Posted on January 28, 2011 · Posted in TBI Voices
This entry is part 4 of 12 in the series Betty

Brain Injury Physical Disability: Betty Part Four

Brain injury physical disability can come from severe brain injury.  Brain injury,  brain damage is thought of as a thinking disorder, a problem which effects memory, concentration. But the brain controls everything that we are, how we move, how we breath, the mechanism of speech, vision balance. how we feel, all of our senses, which can all be considered a  brain injury physical disability.  Coma and severe brain injuries are often followed by severe brain injury physical disability and physical limitations and the need for intensive physical therapy. Betty was one of those cases.

I was paralyzed on my left side  for approximately a month and a half.  I also had an eye injury.  I know mom took me to the eye institute a couple of times but in physical therapy it was a lot of bending and trying to utilize the arm to get the muscle back to operating function.  I know I’ve got a minimal left-sided weakness and I’ll have that for the rest of my life.  I know that’s there because I can tell but it’s something that I work around and when I exercise I just try to do the best I can with the exercises that I’m able to do.

I had four years of outpatient therapy at Curative and also in the hospitals when I was able to stand up and start walking the physical therapists were working with me frequently on being able to move and operate my body in the proper way.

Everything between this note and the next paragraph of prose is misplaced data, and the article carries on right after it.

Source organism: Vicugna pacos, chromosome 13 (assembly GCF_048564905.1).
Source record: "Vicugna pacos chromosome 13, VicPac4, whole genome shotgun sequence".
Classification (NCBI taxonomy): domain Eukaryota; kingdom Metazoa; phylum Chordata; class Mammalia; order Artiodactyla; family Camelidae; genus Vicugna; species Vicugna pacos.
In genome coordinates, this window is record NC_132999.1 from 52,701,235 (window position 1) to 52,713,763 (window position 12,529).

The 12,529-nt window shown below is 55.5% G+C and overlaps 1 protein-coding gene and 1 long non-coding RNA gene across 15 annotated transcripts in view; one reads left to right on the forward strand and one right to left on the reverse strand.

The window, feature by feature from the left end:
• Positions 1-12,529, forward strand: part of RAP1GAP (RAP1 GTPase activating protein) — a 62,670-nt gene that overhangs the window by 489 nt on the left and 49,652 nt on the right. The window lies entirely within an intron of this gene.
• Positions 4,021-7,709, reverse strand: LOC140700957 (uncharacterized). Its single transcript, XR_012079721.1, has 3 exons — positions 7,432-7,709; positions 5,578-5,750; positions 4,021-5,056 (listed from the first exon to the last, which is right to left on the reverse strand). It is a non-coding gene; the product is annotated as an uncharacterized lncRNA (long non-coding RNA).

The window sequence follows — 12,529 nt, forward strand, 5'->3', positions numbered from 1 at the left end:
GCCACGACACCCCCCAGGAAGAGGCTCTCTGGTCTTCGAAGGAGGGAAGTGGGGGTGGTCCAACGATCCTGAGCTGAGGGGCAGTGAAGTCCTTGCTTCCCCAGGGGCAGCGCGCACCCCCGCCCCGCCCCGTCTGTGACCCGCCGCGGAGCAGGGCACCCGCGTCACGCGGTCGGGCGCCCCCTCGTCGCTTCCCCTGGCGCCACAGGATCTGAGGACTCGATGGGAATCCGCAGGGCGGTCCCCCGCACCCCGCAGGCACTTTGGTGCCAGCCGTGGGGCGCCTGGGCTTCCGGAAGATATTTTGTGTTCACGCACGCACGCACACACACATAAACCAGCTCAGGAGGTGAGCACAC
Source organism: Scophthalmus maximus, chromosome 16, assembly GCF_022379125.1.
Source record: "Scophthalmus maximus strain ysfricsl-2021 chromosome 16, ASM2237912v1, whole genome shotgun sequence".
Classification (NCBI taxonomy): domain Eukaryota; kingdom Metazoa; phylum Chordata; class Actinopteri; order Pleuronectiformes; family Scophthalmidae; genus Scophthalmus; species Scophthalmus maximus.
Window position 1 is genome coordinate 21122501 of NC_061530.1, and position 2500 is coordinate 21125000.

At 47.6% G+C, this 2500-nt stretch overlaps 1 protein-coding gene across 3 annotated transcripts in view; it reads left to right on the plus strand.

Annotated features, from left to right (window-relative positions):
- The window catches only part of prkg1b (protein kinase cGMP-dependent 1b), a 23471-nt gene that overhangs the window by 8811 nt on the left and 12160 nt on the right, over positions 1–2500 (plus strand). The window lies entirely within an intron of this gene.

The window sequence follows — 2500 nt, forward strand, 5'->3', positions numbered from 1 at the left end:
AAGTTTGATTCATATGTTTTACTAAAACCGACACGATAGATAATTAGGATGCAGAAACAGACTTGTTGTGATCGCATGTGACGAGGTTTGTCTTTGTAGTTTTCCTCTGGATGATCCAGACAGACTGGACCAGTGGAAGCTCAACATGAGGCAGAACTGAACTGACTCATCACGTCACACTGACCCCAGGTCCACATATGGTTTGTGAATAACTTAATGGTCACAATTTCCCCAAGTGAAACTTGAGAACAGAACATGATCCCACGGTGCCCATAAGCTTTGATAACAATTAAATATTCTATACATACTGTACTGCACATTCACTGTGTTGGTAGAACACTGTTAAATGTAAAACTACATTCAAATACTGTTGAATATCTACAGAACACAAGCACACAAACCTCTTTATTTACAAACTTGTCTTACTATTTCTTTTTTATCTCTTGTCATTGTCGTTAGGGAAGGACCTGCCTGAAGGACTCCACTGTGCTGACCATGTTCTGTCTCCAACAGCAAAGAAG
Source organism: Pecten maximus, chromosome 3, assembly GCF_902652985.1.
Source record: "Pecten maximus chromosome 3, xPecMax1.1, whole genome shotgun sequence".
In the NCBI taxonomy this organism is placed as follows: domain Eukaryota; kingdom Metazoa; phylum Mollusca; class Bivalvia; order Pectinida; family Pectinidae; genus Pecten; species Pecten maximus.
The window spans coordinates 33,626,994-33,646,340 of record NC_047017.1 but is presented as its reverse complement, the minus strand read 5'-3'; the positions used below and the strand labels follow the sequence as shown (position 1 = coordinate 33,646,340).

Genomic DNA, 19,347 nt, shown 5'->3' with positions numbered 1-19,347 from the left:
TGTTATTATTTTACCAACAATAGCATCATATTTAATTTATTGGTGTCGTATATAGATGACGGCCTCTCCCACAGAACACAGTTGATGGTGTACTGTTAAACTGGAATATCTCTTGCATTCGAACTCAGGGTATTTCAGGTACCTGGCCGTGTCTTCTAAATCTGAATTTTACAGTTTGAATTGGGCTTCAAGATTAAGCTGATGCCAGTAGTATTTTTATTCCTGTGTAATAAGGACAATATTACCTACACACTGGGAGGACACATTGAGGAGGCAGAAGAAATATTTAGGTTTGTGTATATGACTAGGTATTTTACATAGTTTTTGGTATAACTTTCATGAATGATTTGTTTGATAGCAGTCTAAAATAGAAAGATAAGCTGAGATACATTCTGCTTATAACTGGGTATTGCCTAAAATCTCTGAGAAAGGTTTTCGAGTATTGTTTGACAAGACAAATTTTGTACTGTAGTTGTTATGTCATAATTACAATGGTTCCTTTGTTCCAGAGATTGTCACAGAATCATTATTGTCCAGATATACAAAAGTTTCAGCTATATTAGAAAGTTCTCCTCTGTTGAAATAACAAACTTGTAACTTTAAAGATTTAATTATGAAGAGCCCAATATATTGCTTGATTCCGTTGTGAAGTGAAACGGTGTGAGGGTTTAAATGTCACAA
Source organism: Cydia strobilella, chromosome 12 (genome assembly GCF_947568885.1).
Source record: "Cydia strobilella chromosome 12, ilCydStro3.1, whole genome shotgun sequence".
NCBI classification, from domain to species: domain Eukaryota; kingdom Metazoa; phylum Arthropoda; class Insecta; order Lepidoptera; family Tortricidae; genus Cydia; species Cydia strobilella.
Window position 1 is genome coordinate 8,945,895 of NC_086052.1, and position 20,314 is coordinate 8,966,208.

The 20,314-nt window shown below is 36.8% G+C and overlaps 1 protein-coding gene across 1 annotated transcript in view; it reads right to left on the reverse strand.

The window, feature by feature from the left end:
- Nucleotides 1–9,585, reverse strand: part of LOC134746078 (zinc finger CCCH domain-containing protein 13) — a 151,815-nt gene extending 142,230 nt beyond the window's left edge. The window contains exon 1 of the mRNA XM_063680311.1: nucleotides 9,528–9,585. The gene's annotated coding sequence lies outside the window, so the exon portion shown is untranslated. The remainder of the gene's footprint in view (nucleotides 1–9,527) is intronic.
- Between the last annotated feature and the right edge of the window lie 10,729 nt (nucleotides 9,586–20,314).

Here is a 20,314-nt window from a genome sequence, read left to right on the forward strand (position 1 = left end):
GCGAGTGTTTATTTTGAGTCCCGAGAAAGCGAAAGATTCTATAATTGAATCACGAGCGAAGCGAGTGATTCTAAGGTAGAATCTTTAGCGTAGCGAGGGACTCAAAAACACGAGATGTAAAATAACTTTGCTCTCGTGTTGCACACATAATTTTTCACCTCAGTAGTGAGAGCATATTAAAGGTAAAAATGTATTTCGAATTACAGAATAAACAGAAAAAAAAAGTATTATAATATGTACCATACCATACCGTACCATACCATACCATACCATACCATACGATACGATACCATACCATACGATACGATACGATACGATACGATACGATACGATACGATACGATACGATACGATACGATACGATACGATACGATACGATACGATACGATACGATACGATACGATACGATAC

An Example of Brain Injury Physical Disability:

Betty was sitting throughout our interview, so that left sided weakness is not obvious on the video, but an experienced eye would no doubt see it in her gait, the way she carries herself. If you have seen Lethan’s “Who Am I Again”, you will not forget his heel toe, heel toe, demonstration.  Betty has similar struggles.

I carried myself a little differently because of the left-sided weakness that I had.  I didn’t have to wear a brace on my leg so I was thankful for that but my walking was not as a normal person walks.  My dad and I would go out for walks when the weather was nice and the big thing I had to remember was heel, toe, heel, toe and all of a sudden if my feet started to hurt I’d just remind myself that I got to go back to heel, toe, heel, toe when I walk.

She also suffered visual and balance problems in the wreck, which is another brain injury physical disability.

People think of “seizures” as the profound shaking and foaming at the mouth that does occur with a grand mal seizure and such seizure is a significant risk from a coma injury.  Yet seizures come in many other varieties as well, including what are called “absence spells” where a person seemingly fully conscious and aware, loses time, gets lost confused, with no recollection of what occurred. See That has happen to Betty, although not with the frequency it did in the early years of her recovery.

I might be just sitting by myself in my family room and three or four minutes later I’ll look at the clock, oh, I should be making dinner now.  Then I get up and do what I have to do.  Yeah, that has happened from time to time.

See also


For Part Five, click here.

About the Author

Attorney Gordon S. Johnson, Jr.
Past Chair Traumatic Brain Injury Litigation Group, American Association of Justice :: 800-992-9447